Enjoy a mid-week break in Inverness
A mid-week break
I've travelled to Inverness, capital of the Scottish Highlands, for work for a few months now, and albeit some of my trips have been longer than others, staying in the city with an intention to explore and relax with my partner was a welcome break. Those scheduled trips often included a stay in a characterless hotel chain, in which breakfast is questionably over-cooked by the time any non-working person arrives to the restaurant, and in which the vegetarian meal options are countable with one hand.
Don't take me wrong, it's good that the city can cater for everyone. But I like that this time, I got to experience something different. Our two night getaway started at the city's bus and train station - I arrived from a work trip in Fort William, and my partner from Glasgow by train. Inverness is well connected to not only these two places, but also further away, with the Caledonian Sleeper trains rolling in daily from London. And once you're at the location, it's easy to get around on foot or on bikes.
We were booked into Glen Mhor, a hotel built into a cluster of Victorian houses on the banks of River Ness. Tartan was a dominant pattern both in the reception but also in our room, making the stay feel even more Scottish. The suite room was located on the ground floor, boasting with grand views of the River Ness (and of everyone walking past) from the bay window. The bed was so large I could've slept on it horizontally, and everything was neat and tidy - until we'd unpacked...
Before heading for dinner at the hotel's own Riverside restaurant, we went to explore some of the great views outside. The sun was just about to set, so we grabbed the city's electric bike share Hi-Bikes from the train station, and took them for a ride around the Ness Island and finished at the Inverness Castle, which was crowded by other sunset watchers.
After the fresh air we were ready for dinner, which was absolutely delicious. In the last couple of years, we've really come accustomed to ordering food in, and eating it whilst watching telly. But it's much more special to sit down and actually enjoy not only the food that someone else has prepared for you, but also the company, in a great setting.
Our breakfast was served at the Riverside Restaurant where we had our dinner as well. The morning light really showed how great the location is. While tucking into our cooked breakfasts, crunchy toast and mugful of coffee we could watch River Ness flow pass. Although a buffet breakfast is convenient time-wise, as you can get your appetite fulfilled at your own pace, it's hardly ever as good quality as a table-served one, and Glen Mhor's breakfast was no exception.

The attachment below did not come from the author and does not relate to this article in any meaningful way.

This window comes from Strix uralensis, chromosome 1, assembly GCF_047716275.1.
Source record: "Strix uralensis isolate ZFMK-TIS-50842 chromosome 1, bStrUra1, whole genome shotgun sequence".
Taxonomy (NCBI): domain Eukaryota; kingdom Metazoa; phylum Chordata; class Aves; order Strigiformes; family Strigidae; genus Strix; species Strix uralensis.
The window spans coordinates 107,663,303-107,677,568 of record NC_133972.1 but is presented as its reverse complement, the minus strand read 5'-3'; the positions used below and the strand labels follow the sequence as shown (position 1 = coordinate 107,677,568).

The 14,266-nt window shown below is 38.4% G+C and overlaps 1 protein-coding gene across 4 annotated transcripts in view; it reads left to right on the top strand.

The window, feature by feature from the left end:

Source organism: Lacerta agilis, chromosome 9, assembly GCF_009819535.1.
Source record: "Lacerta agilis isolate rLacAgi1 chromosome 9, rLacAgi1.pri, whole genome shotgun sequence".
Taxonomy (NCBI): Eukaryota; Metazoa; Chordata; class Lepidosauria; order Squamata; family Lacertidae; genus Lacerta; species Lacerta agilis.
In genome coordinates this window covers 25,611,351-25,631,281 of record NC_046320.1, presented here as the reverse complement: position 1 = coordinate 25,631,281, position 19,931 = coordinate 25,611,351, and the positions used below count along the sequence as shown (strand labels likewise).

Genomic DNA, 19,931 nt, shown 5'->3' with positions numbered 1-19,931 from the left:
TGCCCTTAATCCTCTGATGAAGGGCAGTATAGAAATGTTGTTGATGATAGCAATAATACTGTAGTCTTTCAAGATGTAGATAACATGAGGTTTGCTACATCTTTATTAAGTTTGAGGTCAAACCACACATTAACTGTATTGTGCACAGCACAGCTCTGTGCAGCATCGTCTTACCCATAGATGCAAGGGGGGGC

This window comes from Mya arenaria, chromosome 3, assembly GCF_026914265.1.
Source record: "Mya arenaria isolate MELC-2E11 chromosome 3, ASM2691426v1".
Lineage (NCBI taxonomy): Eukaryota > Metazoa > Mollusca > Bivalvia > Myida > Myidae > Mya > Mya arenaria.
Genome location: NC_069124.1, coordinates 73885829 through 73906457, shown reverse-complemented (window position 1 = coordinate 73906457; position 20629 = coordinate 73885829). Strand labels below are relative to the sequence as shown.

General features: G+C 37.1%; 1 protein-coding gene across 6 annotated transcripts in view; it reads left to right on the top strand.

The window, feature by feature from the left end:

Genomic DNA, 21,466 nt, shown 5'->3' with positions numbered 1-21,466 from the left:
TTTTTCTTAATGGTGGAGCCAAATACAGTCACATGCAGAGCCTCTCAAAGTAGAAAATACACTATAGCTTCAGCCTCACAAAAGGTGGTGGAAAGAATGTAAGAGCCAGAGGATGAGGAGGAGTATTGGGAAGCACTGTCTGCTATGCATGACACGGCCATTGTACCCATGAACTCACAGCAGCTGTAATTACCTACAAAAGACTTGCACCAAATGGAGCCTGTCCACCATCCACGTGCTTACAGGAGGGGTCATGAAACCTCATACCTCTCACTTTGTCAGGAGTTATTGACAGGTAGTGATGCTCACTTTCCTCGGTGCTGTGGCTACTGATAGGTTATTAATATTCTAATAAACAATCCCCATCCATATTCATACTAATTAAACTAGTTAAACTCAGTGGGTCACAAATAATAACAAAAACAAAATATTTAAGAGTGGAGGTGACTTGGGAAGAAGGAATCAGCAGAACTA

It's amazing to have these small holidays with your friends, partner or even by yourself. It's great to have a break from the normal routines, and explore and share some new memories in places which we might already know. I've visited Inverness plenty of times, but the city always has something new to offer and it feels special to start having favourite "go-to" places in a town that is not your home.
One of these is now going to be Tiger on the Wall, an Indian restaurant we chose for dinner for our second night was almost directly across from Glen Mhor. They serve lovely, belly-hugging and not too spicy dishes that were a nice change to all of the modern Scottish food we'd predominantly been enjoying before. It was a great way to end the rainy day that we had been mostly strolling around the main streets of the city, window-shopping.
As the weather slowed down our plans on the second day, we squeezed in a planned visit to Dores before catching our train home. We picked up another two Hi-Bikes from the train station and started the journey towards Loch Ness and the beautiful Dores Beach. The route that is almost a fully traffic free cycling path takes you through Inverness neighbourhoods into the beautiful countryside hills. It was a windy day, but with the electric assistance the bikes had, the 9 mile journey to Dores felt effortless. The loch was splashing in the wind with little foamy waves, and plenty of dogs were having fun in the water on the pebbled beach (no masters were seen), making it seem like a lovely place for a picnic - but perhaps the weather in early March is not the most suitable for that.
We fed some ducks, and soaked in the beautiful view of the loch, sheltered by the hills that looked so tranquil in contrast to the splashing waves, and then headed into Dores Inn, the cosy bar-restaurant that is nestled right next to the beach. The dining room was filled with a faint smell of smoke as at the far back, a real fie was crackling away and regularly tended by the staff. We enjoyed a hearty lunch in the inn, where a faint smell of smoke lingered as at the far back a live fire cackled away. And then headed back out to our bikes and returned to the city. After returning them to the train station we had time to grab train snacks and then sit down and enjoy yet another beautiful sunset on the hills, this time witnessed through the train windows.
Although it was only a few midweek days long - which might not suit everyone's schedules - our wee holiday proved that Inverness has a lot to offer whether it's the height of summer, or the very early spring.